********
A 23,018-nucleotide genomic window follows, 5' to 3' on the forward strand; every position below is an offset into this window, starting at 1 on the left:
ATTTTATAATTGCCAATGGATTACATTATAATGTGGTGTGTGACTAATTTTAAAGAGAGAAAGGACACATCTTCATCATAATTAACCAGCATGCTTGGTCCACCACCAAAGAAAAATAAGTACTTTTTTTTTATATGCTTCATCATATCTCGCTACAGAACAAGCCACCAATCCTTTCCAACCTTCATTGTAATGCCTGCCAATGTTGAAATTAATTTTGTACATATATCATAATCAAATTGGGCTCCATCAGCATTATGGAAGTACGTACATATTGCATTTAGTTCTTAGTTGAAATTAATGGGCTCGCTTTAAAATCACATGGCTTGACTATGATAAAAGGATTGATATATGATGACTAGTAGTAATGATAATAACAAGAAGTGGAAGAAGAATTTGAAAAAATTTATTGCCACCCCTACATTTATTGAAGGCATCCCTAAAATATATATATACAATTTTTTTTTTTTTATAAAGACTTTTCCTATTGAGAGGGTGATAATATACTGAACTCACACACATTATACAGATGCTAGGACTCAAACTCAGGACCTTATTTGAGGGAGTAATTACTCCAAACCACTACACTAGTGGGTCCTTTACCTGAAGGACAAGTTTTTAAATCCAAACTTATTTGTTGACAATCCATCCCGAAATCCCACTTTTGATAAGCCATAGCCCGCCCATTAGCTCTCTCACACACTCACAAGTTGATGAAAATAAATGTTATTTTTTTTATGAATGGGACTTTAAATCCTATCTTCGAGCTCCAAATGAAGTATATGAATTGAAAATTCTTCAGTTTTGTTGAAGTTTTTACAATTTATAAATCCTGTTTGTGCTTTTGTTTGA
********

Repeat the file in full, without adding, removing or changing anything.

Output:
A 23,018-nucleotide genomic window follows, 5' to 3' on the forward strand; every position below is an offset into this window, starting at 1 on the left:
ATTTTATAATTGCCAATGGATTACATTATAATGTGGTGTGTGACTAATTTTAAAGAGAGAAAGGACACATCTTCATCATAATTAACCAGCATGCTTGGTCCACCACCAAAGAAAAATAAGTACTTTTTTTTTATATGCTTCATCATATCTCGCTACAGAACAAGCCACCAATCCTTTCCAACCTTCATTGTAATGCCTGCCAATGTTGAAATTAATTTTGTACATATATCATAATCAAATTGGGCTCCATCAGCATTATGGAAGTACGTACATATTGCATTTAGTTCTTAGTTGAAATTAATGGGCTCGCTTTAAAATCACATGGCTTGACTATGATAAAAGGATTGATATATGATGACTAGTAGTAATGATAATAACAAGAAGTGGAAGAAGAATTTGAAAAAATTTATTGCCACCCCTACATTTATTGAAGGCATCCCTAAAATATATATATACAATTTTTTTTTTTTTATAAAGACTTTTCCTATTGAGAGGGTGATAATATACTGAACTCACACACATTATACAGATGCTAGGACTCAAACTCAGGACCTTATTTGAGGGAGTAATTACTCCAAACCACTACACTAGTGGGTCCTTTACCTGAAGGACAAGTTTTTAAATCCAAACTTATTTGTTGACAATCCATCCCGAAATCCCACTTTTGATAAGCCATAGCCCGCCCATTAGCTCTCTCACACACTCACAAGTTGATGAAAATAAATGTTATTTTTTTTATGAATGGGACTTTAAATCCTATCTTCGAGCTCCAAATGAAGTATATGAATTGAAAATTCTTCAGTTTTGTTGAAGTTTTTACAATTTATAAATCCTGTTTGTGCTTTTGTTTGA